(c) A fire detection and alarm system must automatically reset to a normal operating condition after alarm and fault situations are cleared.


(d) Detectors in certain spaces, such as workshops during hot work and ro-ro spaces during on- and off-loading, may be disabled. The system must be restored automatically to normal surveillance after a predetermined time. Spaces must be manned when any detectors are disabled. Detectors in all other spaces must remain operational.


(e) In fire detection and alarm systems with addressable detectors and manual pull stations, every fault (such as an open circuit, short circuit, or ground fault) must be monitored and must not prevent the continued individual identification of the remaining detectors and manual pull stations.


(f) In fire detection and alarm systems with addressable detectors and manual alarm stations, the initiation of the first fire detector and resulting alarm must not prevent any other detector from responding.


(g) Fire detection and alarm systems without addressable detectors and manual alarm stations must identify the zone that contains the activated detector or station upon activation of a detector or manual pull station.


(h) Fire detection and alarm systems may output signals to other fire safety systems including, but not limited to, paging systems, fire alarm or public address systems, fan stops, fire doors, fire dampers, sprinkler systems, smoke extraction systems, low-location lighting systems, fixed local application fire extinguishing systems, and closed-circuit television systems.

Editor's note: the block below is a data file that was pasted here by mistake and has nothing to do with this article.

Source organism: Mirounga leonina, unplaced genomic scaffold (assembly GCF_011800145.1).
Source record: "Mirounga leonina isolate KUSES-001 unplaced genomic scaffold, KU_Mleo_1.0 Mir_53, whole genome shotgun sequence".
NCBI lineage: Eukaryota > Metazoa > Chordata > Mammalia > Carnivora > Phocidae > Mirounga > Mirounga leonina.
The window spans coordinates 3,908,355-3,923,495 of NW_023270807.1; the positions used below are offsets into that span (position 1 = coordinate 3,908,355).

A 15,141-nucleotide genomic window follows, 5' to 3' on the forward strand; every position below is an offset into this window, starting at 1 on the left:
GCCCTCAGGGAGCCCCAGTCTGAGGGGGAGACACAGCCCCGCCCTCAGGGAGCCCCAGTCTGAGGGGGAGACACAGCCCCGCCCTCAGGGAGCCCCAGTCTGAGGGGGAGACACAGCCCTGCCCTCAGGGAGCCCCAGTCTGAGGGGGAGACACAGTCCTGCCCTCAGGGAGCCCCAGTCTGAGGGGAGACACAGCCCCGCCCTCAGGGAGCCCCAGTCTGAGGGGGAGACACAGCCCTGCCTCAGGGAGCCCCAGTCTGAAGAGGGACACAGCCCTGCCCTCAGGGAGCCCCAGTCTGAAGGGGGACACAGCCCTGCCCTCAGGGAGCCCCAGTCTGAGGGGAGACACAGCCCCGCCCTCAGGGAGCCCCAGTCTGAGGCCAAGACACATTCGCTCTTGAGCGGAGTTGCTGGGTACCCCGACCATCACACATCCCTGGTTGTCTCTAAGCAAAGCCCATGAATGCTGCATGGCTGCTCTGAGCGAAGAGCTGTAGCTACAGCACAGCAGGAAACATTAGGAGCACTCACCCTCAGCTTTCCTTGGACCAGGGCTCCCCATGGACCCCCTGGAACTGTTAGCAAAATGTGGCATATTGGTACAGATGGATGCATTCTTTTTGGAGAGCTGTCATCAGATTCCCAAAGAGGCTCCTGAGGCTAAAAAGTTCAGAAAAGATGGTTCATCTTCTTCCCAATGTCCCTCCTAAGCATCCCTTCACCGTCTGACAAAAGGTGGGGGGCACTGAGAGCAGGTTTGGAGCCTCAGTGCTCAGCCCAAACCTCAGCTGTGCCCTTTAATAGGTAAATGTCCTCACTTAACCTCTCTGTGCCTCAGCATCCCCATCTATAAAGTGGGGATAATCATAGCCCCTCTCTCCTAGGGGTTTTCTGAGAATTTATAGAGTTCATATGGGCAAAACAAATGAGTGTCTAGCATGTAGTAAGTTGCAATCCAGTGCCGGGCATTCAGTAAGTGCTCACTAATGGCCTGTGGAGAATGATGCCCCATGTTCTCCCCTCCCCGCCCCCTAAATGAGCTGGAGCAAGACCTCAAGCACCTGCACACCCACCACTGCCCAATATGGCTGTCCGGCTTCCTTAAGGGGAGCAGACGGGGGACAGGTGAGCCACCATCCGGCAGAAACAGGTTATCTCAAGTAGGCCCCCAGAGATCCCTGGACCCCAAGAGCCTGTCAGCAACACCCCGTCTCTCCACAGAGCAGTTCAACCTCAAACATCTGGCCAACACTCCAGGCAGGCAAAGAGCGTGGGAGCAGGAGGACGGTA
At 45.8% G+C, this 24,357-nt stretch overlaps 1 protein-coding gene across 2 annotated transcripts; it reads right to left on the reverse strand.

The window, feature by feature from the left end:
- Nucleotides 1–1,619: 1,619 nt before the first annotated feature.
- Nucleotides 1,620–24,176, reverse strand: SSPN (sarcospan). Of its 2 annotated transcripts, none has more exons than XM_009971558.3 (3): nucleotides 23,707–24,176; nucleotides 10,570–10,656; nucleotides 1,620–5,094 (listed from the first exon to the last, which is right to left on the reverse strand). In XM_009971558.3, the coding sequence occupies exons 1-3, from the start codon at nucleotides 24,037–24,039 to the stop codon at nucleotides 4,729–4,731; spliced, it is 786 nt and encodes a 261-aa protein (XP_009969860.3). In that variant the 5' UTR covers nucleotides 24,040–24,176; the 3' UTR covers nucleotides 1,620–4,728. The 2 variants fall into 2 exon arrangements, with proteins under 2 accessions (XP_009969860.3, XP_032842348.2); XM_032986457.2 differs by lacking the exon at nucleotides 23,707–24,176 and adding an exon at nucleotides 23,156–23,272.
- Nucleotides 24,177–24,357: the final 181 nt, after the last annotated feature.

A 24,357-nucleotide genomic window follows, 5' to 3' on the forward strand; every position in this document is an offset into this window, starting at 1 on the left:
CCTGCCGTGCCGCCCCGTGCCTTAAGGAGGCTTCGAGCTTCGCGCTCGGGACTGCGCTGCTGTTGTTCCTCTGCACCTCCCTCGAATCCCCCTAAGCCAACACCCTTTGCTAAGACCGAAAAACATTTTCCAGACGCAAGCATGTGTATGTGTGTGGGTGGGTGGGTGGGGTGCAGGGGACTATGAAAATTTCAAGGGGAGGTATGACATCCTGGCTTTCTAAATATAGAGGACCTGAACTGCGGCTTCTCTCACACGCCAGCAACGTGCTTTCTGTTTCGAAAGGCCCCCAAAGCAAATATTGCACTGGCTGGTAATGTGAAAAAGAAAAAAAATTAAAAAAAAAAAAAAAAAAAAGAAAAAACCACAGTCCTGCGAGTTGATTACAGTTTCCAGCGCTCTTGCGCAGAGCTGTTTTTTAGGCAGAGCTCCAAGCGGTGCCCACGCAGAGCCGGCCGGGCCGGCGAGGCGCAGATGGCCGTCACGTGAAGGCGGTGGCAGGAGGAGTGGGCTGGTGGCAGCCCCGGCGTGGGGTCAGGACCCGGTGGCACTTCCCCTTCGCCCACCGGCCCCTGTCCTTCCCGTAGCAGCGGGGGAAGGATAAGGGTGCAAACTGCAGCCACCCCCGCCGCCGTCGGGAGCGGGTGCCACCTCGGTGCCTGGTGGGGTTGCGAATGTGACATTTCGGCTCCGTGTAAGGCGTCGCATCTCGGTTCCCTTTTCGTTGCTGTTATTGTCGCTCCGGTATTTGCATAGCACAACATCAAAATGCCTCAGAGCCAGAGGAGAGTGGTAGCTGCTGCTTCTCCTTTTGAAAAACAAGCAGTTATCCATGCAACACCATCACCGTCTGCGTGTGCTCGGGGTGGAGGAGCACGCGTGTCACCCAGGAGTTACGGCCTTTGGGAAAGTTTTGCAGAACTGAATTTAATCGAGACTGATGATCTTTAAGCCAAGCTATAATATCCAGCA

(i) Fire detection and alarm systems may accept signals from other safety systems. For example, a signal initiated from actuation of an automatic sprinkler valve may be sent to a fire detection and alarm system.


(j) The fire detection and alarm system may be connected to a decision management system provided that –


(1) The decision management system is compatible with the fire detection and alarm system;


(2) The decision management system can be disconnected without affecting the performance of the fire detection and alarm system; and


(3) Any malfunction of the interfaced and connected decision management equipment must not render the fire detection and alarm system ineffective.


§ 76.27-15 Detectors.

(a) Detectors must be responsive to heat, smoke, or other products of combustion, flame, or any combination of these factors. Detectors responsive to other indicators of incipient fires may be used if approved.


(b) Detectors must be capable of being triggered or tested and restored to service without the replacement of any component.


(c) Heat detectors must be rated not lower than 130 °F (54 °C) and not higher than 172 °F (78 °C). The operating temperature of heat detectors located in spaces of high normal ambient temperatures may be up to 260 °F (130 °C). The operating temperatures of heat detectors in saunas may be up to 284 °F (140 °C).